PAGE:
Why they won’t airdrop relief goods

It might just complicate the security situation and goods might not reach the target recipients, says Air Force spokesperson Colonel Miguel Okol

STRUGGLING. Children pull sacks of goods they recovered from abandoned stores as they go past the rubble of houses in Tacloban City. Photo by Dennis Sabangan/EPA

MANILA, Philippines — It was suggested during one of the planning conferences. Why not have Philippine Air Force (PAF) choppers airdrop relief goods in the devastated areas to speed up delivery of supplies to victims who are already hungry?

The risks outweigh the benefits, PAF spokesperson Colonel Miguel Okol told Rappler. 

It might even complicate the security situation since the goods might not reach the target recipients, he added.

“Number one. When we release the goods, it’s free falling or to whom it may concern. Number two, wouldn’t that effect more chaos and law and order issues?” Okol asked.

“It’s faster but they might be wasting the goods in the end,” Okol added.

The idea was eventually dropped.

Widespread looting has become a problem in Tacloban City and other areas, where typhoon victims are going hungry because of delays in the distribution of relief goods. (READ: Tormented typhoon victims scour for food)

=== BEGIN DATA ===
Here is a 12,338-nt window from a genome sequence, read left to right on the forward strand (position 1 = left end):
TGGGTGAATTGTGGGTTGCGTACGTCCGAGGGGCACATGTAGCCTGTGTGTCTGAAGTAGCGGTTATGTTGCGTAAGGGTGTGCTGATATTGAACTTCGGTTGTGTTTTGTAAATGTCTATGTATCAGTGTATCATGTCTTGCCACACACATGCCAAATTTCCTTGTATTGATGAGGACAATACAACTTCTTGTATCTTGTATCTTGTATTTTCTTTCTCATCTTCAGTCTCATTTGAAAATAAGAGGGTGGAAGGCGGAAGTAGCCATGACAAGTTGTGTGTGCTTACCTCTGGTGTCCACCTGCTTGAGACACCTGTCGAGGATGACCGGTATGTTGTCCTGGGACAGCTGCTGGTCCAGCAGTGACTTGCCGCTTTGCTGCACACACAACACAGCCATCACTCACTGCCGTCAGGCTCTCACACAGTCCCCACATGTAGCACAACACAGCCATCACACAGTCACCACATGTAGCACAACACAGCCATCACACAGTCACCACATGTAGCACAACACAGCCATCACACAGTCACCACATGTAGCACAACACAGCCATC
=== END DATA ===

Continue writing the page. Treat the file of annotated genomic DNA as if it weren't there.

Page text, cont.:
Local problem

Secretary to the Cabinet Rene Almendras earlier said the distribution is a “local problem that they are trying to address.”

The military airdropped relief goods before like in the aftermath of Tropical Storm Ondoy that submerged parts of Metro Manila and nearby provinces. (See photo here) Okol said they also stopped airdropping goods after a while.

Yolanda killed at least 2,275 based on the latest tally of the National Disaster Risk Reduction and Management Council (NDRRMC).

Initial estimates put the death toll at about 10,000 but President Benigno Aquino III downplayed this in a recent interview with CNN. He said the death toll is more likely to be around 2,500.

Yolanda’s winds of up to 315 kilometers per hour caused storm surges as high as 20 feet submerging various towns and cities in the Visayas. — Carmela Fonbuena/Rappler.com

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